After Super Tuesday last week showed former vice president Joe Biden resurrecting his campaign and halting Bernie Sander’s progress, this Tuesday sees a flurry of state primaries and caucuses with Idaho, Michigan, Mississippi, Missouri, North Dakota and Washington among those being contested. The week in total has 371 pledged delegates up for grabs.
On the data front, fourth-quarter (Q4) gross domestic product (GDP) second estimates come from the eurozone on the Tuesday and the day after sees UK data on January GDP. The former is likely to confirm that European growth stagnated at 0.1%, three times less than Q3 growth. In the latter, the focus will likely be on whether a post-election bounce was evident in output after flat growth in the previous quarter.
Evidence of a post-election bounce in the UK economy has been seen clearly in the housing sector, with mortgage approvals rising to an almost four-year high in January. The February Royal Institute of Chartered Surveyors housing survey data on Thursday will provide more evidence on the state of the sector.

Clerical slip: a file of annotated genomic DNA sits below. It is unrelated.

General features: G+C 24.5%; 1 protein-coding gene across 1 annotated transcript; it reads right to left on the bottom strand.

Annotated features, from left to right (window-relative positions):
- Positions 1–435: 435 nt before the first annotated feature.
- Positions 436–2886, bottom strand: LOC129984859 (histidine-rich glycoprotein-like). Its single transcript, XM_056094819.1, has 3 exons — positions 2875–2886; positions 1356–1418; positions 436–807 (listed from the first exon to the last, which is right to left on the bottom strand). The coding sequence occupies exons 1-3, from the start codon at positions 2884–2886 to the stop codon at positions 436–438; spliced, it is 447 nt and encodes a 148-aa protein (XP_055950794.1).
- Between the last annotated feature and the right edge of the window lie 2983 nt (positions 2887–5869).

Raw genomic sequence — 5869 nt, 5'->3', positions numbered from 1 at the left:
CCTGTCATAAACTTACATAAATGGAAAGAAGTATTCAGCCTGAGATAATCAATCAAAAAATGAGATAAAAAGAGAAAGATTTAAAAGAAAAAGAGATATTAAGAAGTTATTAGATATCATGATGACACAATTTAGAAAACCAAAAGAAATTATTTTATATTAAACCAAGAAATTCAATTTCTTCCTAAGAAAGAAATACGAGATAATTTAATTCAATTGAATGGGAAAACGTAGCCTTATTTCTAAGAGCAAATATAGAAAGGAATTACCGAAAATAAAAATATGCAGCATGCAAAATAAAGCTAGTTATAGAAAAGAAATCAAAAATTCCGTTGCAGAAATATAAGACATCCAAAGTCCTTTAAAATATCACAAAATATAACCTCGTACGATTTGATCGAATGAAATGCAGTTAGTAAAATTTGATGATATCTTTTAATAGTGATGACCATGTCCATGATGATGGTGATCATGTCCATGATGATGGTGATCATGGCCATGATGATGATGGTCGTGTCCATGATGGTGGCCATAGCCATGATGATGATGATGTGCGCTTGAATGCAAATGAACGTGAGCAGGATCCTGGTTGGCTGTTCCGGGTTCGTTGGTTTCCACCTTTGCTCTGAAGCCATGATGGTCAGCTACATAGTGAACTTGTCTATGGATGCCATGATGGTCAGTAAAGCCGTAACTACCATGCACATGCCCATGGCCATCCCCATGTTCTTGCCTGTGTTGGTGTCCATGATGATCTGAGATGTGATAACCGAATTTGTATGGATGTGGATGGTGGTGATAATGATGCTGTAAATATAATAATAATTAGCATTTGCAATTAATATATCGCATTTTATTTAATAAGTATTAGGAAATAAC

However, taking centre stage on Thursday is the European Central Bank March meeting, with President Christine Lagarde facing a dilemma in light of the ongoing Covid-19 outbreak between following the Federal Reserve’s unexpected 50 basis point cut and lowering already negative interest rates or providing further quantitative easing/measures focused on providing short term liquidity to struggling firms.
Investors have been contemplating if the disruption to output on the supply-side from the coronavirus is offsetting weak demand and creating inflationary pressures. February inflation data from China, on Tuesday, the US, on Wednesday, and the eurozone on Friday will give a clearer insight into which effect is stronger.
The almighty dollar
The US dollar (USD) has performed strongly across the board this year, breaching levels last seen in October in recent weeks. Driving USD strength has been robust economic growth, safe-haven flows amid previous Iran tensions, the Covid-19 epidemic and the dollar’s attractive yield relative to other currencies in the ten largest economies, or the G10.
Most market participants envisioned a weaker USD in 2020 and so the recent outperformance would have come as a surprise. Whilst the fundamentals of the US economy appear healthy and would suggest that the recent move has legs, we highlight that the 2020 elections and the uncertainty that comes with this could provide some volatility.
That said, the US Federal Reserve’s surprise 50 basis point rate cut on 3rd March may limit the attractiveness of the dollar.
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